Sharrock - fresh from recent success with Equus, which will transfer to Broadway next year - will direct the new revival after her Gate Theatre-produced remounting of The Emperor Jones opens at the National in August. Former artistic director of the Gate, which she left in April this year, Sharrock’s other credits include A Voyage Round My Father at the Donmar Warehouse, which transferred to the Wyndham’s, and Churchill’s Top Girls at Battersea Arts Centre in 2000, which transferred to the West End in 2002 after a UK tour.
The politically-charged Cloud Nine was first performed at Dartington College of Arts, London, in February 1979, and had its professional premiere in London at the Royal Court later that year, when it was staged by Joint Stock. In 1981, it opened in New York where it played for two years off-Broadway and has since been staged world-wide. One of the UK’s most respected living playwrights, Churchill’s many other plays include Blue Heart, Serious Money, The Skriker, This Is a Chair, Top Girls and A Number. Her play Drunk Enough to Say I Love You? premiered as part of the Royal Court's 50th Anniversary season.
Set in both colonial Africa and modern-day Britain, Caryl Churchill’s landmark play Cloud Nine is about relationships – between women and men, men and men, women and women. It is about sex, work, mothers, Africa, power, children, grandmothers, politics, and money.
Meanwhile, full casting has been announced for the previously-announced Stockard Channing led revival of Clifford Odets’ Awake and Sing! (See News ), 22 May 2007. The full cast is: Stockard Channing (Bessie Berger), Trevor Cooper (Uncle Morty), Kieron Jecchinis (Schlosser), Paul Jesson (Myron Berger), Nigel Lindsay (Moe Axelrod), John Lloyd Fillingham (Sam Feinschreiber), John Rogan (Jacob), Ben Turner (Ralph Berger) and Jodie Whittaker (Hennie Berger).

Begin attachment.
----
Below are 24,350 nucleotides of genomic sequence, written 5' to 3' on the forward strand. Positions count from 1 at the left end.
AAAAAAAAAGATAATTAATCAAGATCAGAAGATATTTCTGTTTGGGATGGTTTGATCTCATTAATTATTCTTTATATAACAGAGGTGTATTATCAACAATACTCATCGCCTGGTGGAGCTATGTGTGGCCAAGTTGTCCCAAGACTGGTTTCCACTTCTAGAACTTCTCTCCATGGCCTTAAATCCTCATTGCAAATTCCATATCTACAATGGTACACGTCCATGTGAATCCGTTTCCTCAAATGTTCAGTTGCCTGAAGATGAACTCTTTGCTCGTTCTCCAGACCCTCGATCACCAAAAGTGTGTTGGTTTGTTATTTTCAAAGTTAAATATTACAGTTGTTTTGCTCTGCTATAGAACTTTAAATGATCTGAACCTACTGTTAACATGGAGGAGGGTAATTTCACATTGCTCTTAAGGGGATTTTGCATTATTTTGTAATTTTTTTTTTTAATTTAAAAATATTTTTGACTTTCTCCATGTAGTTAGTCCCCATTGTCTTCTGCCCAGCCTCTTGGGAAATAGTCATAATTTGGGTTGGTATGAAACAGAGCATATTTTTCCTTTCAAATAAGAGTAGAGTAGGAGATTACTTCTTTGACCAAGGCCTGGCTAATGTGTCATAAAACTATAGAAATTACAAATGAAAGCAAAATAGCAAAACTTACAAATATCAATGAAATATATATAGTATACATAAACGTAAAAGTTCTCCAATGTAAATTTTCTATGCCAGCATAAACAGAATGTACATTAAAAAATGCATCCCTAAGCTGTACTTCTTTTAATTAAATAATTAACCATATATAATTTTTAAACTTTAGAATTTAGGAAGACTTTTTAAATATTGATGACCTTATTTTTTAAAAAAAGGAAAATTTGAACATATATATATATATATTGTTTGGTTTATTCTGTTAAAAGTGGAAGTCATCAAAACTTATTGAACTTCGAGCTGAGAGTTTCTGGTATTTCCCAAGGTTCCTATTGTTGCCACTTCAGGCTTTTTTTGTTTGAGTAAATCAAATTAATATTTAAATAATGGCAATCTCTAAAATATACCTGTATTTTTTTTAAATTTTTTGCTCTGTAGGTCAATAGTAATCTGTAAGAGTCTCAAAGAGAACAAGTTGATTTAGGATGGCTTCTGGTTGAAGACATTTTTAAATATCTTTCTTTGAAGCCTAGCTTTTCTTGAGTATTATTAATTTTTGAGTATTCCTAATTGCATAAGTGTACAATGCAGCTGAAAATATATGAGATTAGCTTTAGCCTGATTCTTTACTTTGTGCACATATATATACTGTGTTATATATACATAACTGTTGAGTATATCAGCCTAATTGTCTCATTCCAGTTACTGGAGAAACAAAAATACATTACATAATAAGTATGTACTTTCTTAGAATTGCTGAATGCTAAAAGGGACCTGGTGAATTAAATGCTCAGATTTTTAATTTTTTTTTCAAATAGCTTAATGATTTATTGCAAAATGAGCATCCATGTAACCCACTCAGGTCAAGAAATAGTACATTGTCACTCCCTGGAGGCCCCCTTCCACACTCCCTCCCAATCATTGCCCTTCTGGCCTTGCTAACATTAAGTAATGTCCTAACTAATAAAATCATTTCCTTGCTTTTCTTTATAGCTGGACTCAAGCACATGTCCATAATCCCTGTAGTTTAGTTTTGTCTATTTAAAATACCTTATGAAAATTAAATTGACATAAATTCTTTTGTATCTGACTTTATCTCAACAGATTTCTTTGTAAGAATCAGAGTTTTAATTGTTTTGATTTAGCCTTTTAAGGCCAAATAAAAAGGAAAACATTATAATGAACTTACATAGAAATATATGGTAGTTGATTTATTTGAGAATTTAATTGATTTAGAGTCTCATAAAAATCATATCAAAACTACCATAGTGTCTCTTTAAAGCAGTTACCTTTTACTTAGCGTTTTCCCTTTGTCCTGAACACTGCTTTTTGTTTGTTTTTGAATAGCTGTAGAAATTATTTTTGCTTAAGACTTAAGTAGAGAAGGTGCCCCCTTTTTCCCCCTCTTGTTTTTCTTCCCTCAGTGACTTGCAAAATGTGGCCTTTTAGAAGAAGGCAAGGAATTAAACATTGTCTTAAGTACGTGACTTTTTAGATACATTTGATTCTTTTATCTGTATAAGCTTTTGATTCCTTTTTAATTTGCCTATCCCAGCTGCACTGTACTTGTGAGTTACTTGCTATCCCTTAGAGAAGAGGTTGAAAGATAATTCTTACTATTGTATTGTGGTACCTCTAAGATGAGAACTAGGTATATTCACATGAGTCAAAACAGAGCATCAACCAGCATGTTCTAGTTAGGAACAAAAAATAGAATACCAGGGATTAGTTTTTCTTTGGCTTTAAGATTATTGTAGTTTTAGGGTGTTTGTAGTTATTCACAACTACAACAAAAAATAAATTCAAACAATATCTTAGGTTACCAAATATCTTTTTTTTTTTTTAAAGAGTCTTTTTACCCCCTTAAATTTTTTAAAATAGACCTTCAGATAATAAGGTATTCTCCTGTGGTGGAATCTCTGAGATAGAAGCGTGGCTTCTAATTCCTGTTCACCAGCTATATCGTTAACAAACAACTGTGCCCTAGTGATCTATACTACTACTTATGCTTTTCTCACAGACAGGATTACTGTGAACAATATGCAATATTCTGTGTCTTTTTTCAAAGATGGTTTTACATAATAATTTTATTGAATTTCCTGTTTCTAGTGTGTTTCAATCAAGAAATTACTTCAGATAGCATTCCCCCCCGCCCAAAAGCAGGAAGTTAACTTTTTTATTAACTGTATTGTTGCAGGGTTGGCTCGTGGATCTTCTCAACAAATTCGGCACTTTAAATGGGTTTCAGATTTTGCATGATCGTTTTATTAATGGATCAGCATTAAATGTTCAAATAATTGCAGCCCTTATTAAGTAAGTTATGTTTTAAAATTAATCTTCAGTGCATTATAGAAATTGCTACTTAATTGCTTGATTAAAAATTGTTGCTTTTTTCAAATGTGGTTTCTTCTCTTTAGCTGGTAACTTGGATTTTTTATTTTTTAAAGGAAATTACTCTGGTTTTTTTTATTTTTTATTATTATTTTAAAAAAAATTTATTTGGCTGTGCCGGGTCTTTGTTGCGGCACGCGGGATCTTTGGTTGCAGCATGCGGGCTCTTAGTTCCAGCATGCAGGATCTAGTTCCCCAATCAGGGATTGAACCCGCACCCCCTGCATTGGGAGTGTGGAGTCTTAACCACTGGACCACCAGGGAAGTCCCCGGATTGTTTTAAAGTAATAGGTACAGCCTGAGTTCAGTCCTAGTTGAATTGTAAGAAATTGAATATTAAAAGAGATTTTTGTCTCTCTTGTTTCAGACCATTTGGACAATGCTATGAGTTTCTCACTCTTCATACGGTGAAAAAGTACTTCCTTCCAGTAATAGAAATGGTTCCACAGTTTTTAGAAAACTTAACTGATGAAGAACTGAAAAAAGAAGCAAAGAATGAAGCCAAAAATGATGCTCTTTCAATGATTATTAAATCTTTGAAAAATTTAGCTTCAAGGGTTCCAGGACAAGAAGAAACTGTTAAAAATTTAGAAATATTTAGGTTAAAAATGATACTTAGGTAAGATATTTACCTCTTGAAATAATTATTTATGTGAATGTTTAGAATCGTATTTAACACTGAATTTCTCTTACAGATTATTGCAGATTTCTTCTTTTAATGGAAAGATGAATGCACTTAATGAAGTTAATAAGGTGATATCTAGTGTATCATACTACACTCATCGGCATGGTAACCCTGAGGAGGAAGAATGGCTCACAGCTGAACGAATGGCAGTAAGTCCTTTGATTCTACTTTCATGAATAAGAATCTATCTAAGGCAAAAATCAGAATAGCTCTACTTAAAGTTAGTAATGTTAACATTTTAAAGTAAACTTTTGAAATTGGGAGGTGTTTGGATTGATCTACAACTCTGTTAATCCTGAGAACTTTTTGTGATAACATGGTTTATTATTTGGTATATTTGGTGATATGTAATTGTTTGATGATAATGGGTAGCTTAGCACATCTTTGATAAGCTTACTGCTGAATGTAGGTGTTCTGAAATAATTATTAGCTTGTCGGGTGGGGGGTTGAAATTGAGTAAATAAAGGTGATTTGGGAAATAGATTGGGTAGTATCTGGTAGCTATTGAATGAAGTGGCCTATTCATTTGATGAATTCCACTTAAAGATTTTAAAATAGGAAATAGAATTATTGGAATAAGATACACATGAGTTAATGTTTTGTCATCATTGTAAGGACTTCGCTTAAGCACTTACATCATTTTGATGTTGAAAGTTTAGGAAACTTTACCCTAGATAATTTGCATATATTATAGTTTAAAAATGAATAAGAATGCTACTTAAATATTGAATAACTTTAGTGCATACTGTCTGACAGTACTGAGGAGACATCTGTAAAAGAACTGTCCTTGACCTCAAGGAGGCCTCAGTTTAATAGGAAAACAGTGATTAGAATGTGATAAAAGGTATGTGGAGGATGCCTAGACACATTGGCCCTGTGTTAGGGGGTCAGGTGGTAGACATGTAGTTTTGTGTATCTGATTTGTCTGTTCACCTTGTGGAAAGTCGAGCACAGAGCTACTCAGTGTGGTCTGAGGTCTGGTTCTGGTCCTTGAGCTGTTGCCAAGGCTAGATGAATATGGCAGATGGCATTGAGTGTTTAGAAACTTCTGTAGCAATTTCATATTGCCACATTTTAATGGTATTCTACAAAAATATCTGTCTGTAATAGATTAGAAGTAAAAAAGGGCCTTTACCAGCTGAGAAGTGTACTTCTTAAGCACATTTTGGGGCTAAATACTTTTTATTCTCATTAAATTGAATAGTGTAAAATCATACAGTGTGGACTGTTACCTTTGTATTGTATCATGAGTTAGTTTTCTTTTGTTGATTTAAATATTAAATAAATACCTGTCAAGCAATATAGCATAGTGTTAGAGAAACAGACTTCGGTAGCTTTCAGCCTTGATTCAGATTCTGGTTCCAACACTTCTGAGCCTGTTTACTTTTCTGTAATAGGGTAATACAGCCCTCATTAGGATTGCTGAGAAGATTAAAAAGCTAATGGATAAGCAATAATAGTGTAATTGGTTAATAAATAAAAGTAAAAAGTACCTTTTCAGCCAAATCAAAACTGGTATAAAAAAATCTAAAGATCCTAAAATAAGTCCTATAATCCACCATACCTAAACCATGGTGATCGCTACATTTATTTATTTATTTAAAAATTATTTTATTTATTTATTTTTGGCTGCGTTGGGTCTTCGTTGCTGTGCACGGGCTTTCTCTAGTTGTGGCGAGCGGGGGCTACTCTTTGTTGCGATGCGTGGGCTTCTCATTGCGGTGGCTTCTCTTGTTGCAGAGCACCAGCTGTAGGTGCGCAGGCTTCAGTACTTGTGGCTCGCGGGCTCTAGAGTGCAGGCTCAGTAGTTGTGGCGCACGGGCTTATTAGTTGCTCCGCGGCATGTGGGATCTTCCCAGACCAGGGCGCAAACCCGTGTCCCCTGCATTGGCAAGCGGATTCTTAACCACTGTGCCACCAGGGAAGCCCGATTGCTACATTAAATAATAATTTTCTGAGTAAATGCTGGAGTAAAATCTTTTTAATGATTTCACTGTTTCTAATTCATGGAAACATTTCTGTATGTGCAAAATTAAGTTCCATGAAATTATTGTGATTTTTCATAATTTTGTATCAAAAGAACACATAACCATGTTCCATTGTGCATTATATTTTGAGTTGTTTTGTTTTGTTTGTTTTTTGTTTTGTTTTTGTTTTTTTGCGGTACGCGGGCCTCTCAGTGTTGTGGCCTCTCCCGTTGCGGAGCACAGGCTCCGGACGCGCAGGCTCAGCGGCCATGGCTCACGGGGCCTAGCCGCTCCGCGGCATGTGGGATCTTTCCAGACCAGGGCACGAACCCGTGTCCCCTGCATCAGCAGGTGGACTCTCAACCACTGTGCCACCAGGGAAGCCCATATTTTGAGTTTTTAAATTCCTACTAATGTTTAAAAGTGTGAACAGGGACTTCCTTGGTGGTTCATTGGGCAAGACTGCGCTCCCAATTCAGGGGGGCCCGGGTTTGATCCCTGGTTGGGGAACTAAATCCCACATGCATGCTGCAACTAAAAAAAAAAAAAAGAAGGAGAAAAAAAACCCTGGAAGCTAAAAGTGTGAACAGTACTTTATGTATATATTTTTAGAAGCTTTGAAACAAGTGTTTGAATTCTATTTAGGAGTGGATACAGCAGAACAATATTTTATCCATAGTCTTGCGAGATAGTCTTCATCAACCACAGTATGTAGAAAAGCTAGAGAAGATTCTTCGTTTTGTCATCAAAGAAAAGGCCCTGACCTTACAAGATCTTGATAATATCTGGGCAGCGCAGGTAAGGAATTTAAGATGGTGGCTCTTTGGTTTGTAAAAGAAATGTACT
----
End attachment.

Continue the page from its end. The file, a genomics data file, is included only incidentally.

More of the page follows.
The play will be directed by the Almeida’s artistic director Michael Attenborough, who recently directed the UK premiere production of Theodore Ward’s ‘lost’ 1937 play Big White Fog, which closed last week (30 June 2007).
Odets’ 1935 play tells the story of the Bergers, a lower middle-class, three-generation Jewish family living in a Bronx apartment during the Great Depression. The family, ruled over by strong-willed matriarch Bessie (Channing), long for a better world for themselves. True to life in his depiction of the extreme economic hardships confronted by working-class immigrant families of the time, Odets documents their travails and their hopes, capturing the frenetic, pressured existence in this crowded home.
Trevor Cooper was last seen at the Almeida Theatre in The Late Henry Moss. His other theatre work includes The Tempest for the Royal Exchange Theatre, Playing With Fire for the National Theatre (also directed by Michael Attenborough), By The Bog of Cats at Wyndham’s, and The Lieutenant of Inishmore for the Royal Shakespeare Company.
Jodie Whittaker starred as Nadya in Michael Attenborough’s sell-out production of Enemies as well as having played a leading role in Roger Michell’s critically acclaimed film Venus. Her other work has included Ampelisca in Tim Caroll’s Globe production of The Storm and Sue in Neil Labute’s Bash at the Trafalgar Studios.
- by Stuart Denison